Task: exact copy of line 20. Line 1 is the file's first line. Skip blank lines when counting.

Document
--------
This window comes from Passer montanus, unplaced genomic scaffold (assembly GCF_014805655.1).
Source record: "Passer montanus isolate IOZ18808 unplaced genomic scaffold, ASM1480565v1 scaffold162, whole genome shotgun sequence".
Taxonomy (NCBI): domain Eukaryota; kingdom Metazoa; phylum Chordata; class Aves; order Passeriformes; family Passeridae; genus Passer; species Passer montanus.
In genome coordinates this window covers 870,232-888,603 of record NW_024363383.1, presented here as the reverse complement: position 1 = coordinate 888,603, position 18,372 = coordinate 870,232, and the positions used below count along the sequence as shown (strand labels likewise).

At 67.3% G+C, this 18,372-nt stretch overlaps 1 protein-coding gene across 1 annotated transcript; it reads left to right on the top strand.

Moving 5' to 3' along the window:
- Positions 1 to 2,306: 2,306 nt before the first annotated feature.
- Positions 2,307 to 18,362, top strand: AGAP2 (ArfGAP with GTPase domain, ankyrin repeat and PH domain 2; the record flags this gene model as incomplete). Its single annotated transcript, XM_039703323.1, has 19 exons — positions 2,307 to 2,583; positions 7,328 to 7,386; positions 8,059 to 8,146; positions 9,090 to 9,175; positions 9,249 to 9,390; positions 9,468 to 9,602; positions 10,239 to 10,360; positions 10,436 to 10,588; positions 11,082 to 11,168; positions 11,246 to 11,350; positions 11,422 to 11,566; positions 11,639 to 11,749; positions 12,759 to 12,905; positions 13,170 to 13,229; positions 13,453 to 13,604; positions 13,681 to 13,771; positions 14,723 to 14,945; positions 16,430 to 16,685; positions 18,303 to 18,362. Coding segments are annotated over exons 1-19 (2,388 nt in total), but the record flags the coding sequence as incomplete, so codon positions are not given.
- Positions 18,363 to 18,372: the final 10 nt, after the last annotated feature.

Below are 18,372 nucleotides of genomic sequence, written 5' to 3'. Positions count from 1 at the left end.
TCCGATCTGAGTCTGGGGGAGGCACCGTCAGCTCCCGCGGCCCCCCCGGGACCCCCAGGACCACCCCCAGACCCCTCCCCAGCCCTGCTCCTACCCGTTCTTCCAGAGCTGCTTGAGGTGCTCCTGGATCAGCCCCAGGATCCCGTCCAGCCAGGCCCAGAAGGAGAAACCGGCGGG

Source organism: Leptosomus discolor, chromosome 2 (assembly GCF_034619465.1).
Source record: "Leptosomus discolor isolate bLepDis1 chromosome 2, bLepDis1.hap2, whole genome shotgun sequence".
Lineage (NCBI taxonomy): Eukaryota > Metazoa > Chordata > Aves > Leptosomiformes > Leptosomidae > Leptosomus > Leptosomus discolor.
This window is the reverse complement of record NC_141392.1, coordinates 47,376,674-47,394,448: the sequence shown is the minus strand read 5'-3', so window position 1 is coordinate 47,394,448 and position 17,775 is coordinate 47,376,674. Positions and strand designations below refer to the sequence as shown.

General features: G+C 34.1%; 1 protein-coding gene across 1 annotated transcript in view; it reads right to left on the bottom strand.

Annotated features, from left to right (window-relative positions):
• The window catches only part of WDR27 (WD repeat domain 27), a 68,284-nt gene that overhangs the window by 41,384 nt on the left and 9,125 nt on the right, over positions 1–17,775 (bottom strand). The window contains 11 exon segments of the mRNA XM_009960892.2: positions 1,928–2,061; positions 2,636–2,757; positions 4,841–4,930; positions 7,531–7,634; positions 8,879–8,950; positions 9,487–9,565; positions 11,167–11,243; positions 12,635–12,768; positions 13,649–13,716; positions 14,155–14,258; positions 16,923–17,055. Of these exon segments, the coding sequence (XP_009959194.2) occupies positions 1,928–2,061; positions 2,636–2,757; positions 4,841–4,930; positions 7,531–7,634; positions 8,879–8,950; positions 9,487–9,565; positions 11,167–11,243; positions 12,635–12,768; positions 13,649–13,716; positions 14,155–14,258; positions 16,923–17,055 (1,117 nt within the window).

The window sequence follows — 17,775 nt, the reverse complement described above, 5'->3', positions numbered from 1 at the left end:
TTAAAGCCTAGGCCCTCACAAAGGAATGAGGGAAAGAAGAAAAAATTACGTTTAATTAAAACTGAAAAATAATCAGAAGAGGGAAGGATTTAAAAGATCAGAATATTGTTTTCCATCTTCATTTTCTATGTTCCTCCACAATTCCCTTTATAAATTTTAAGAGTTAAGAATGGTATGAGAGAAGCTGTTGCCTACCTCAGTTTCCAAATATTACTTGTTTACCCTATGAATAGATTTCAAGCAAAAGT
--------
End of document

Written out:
TTAAAGCCTAGGCCCTCACAAAGGAATGAGGGAAAGAAGAAAAAATTACGTTTAATTAAAACTGAAAAATAATCAGAAGAGGGAAGGATTTAAAAGATCAGAATATTGTTTTCCATCTTCATTTTCTATGTTCCTCCACAATTCCCTTTATAAATTTTAAGAGTTAAGAATGGTATGAGAGAAGCTGTTGCCTACCTCAGTTTCCAAATATTACTTGTTTACCCTATGAATAGATTTCAAGCAAAAGT